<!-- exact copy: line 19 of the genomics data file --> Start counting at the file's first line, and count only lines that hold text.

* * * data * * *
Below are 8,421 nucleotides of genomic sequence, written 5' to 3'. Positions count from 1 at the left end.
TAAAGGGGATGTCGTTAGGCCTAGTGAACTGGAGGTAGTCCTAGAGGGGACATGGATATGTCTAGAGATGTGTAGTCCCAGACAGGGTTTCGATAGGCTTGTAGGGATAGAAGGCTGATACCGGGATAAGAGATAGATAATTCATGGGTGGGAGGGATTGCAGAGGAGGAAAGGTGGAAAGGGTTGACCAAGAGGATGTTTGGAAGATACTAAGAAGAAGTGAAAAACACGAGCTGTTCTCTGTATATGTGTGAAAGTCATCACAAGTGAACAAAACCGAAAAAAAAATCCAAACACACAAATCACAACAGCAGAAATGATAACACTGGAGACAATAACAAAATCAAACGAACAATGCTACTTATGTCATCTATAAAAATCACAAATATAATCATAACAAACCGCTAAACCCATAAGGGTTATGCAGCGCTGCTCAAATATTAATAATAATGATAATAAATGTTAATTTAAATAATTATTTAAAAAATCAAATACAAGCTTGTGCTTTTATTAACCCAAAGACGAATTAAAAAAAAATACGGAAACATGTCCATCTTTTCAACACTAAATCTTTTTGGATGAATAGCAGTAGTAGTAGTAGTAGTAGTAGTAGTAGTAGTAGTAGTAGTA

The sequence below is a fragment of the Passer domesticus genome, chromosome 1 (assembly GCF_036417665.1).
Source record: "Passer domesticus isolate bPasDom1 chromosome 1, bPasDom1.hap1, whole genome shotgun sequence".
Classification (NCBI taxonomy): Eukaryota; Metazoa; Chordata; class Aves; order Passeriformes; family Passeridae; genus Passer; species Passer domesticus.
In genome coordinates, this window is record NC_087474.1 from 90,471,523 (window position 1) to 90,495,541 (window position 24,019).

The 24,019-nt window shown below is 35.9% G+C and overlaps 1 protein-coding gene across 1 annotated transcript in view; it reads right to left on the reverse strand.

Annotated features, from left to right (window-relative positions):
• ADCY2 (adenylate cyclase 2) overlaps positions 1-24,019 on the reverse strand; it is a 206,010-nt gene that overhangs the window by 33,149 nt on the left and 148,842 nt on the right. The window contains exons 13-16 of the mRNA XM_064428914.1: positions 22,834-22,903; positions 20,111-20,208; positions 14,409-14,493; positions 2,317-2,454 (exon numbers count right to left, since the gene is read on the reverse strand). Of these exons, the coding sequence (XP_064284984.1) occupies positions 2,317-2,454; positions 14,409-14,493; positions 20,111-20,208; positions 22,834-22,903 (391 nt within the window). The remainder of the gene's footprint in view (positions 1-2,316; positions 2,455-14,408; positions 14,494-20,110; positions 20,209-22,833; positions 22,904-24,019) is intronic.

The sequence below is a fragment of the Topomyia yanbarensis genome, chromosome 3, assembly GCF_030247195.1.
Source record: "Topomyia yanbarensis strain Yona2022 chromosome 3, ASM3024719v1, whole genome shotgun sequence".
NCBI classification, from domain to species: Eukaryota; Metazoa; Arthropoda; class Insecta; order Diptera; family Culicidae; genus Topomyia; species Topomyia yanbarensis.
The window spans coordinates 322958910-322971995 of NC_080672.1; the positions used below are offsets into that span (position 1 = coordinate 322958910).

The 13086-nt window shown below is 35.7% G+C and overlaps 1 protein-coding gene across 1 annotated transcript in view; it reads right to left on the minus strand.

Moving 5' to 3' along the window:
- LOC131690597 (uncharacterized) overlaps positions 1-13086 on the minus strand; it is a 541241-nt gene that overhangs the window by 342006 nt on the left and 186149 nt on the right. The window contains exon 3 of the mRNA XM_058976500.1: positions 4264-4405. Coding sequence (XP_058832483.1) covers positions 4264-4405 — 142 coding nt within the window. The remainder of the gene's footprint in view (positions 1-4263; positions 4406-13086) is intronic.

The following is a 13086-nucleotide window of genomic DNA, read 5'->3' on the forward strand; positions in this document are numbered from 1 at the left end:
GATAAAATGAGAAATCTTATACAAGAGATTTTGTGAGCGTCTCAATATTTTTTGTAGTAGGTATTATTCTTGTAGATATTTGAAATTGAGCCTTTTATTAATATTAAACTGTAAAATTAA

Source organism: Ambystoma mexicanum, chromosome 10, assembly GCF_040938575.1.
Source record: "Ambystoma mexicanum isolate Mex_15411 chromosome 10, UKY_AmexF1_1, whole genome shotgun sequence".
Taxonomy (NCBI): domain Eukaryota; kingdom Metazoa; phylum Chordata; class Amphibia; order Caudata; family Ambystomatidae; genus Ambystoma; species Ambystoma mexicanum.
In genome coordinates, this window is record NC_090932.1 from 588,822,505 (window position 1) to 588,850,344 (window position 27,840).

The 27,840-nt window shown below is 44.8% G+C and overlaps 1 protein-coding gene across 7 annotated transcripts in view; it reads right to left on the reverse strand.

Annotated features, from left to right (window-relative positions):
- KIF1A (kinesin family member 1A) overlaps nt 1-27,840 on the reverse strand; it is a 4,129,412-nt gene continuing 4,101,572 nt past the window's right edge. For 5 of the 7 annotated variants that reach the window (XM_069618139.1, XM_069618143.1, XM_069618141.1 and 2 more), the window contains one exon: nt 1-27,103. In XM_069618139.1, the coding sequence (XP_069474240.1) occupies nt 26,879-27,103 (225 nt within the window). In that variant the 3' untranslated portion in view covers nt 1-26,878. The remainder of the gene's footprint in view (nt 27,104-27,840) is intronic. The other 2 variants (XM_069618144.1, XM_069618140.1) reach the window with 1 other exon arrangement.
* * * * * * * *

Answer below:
Source organism: Ambystoma mexicanum, chromosome 10, assembly GCF_040938575.1.